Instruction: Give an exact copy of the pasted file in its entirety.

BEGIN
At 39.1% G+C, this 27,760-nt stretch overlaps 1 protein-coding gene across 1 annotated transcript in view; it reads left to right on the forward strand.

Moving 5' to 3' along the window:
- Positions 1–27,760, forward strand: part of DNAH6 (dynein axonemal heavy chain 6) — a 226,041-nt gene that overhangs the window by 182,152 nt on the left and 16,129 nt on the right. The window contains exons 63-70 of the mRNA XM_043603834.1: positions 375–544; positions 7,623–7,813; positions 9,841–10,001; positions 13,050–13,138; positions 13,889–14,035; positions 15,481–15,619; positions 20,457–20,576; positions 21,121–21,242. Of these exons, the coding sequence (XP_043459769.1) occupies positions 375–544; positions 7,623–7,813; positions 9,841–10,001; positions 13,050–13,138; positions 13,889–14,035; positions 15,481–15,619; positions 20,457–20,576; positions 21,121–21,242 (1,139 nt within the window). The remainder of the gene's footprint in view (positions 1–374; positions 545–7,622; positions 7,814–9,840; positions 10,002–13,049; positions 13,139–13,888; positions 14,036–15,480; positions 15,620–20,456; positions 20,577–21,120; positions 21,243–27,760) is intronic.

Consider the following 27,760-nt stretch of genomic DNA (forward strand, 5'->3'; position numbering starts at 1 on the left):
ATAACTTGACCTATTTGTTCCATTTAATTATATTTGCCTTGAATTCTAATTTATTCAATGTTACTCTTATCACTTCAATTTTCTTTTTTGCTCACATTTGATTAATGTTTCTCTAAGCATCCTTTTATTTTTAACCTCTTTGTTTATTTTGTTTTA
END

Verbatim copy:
At 39.1% G+C, this 27,760-nt stretch overlaps 1 protein-coding gene across 1 annotated transcript in view; it reads left to right on the forward strand.

Moving 5' to 3' along the window:
- Positions 1–27,760, forward strand: part of DNAH6 (dynein axonemal heavy chain 6) — a 226,041-nt gene that overhangs the window by 182,152 nt on the left and 16,129 nt on the right. The window contains exons 63-70 of the mRNA XM_043603834.1: positions 375–544; positions 7,623–7,813; positions 9,841–10,001; positions 13,050–13,138; positions 13,889–14,035; positions 15,481–15,619; positions 20,457–20,576; positions 21,121–21,242. Of these exons, the coding sequence (XP_043459769.1) occupies positions 375–544; positions 7,623–7,813; positions 9,841–10,001; positions 13,050–13,138; positions 13,889–14,035; positions 15,481–15,619; positions 20,457–20,576; positions 21,121–21,242 (1,139 nt within the window). The remainder of the gene's footprint in view (positions 1–374; positions 545–7,622; positions 7,814–9,840; positions 10,002–13,049; positions 13,139–13,888; positions 14,036–15,480; positions 15,620–20,456; positions 20,577–21,120; positions 21,243–27,760) is intronic.

Consider the following 27,760-nt stretch of genomic DNA (forward strand, 5'->3'; position numbering starts at 1 on the left):
ATAACTTGACCTATTTGTTCCATTTAATTATATTTGCCTTGAATTCTAATTTATTCAATGTTACTCTTATCACTTCAATTTTCTTTTTTGCTCACATTTGATTAATGTTTCTCTAAGCATCCTTTTATTTTTAACCTCTTTGTTTATTTTGTTTTA